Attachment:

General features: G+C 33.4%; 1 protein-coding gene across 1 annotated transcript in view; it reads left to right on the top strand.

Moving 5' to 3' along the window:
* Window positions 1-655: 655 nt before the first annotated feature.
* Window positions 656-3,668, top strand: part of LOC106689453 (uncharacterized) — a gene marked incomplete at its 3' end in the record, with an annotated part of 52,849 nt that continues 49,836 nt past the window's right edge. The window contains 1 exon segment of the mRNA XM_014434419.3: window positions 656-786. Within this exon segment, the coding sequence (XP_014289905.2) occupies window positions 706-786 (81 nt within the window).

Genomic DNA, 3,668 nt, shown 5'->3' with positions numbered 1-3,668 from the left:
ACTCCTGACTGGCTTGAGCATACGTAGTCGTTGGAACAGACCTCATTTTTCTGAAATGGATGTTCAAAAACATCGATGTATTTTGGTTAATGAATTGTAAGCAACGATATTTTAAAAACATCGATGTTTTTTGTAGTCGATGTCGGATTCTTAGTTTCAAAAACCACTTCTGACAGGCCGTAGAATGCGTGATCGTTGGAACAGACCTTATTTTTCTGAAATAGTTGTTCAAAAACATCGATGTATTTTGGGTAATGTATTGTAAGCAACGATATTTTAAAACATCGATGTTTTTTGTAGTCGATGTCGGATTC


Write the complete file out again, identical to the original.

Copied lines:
General features: G+C 33.4%; 1 protein-coding gene across 1 annotated transcript in view; it reads left to right on the top strand.

Moving 5' to 3' along the window:
* Window positions 1-655: 655 nt before the first annotated feature.
* Window positions 656-3,668, top strand: part of LOC106689453 (uncharacterized) — a gene marked incomplete at its 3' end in the record, with an annotated part of 52,849 nt that continues 49,836 nt past the window's right edge. The window contains 1 exon segment of the mRNA XM_014434419.3: window positions 656-786. Within this exon segment, the coding sequence (XP_014289905.2) occupies window positions 706-786 (81 nt within the window).

Genomic DNA, 3,668 nt, shown 5'->3' with positions numbered 1-3,668 from the left:
ACTCCTGACTGGCTTGAGCATACGTAGTCGTTGGAACAGACCTCATTTTTCTGAAATGGATGTTCAAAAACATCGATGTATTTTGGTTAATGAATTGTAAGCAACGATATTTTAAAAACATCGATGTTTTTTGTAGTCGATGTCGGATTCTTAGTTTCAAAAACCACTTCTGACAGGCCGTAGAATGCGTGATCGTTGGAACAGACCTTATTTTTCTGAAATAGTTGTTCAAAAACATCGATGTATTTTGGGTAATGTATTGTAAGCAACGATATTTTAAAACATCGATGTTTTTTGTAGTCGATGTCGGATTC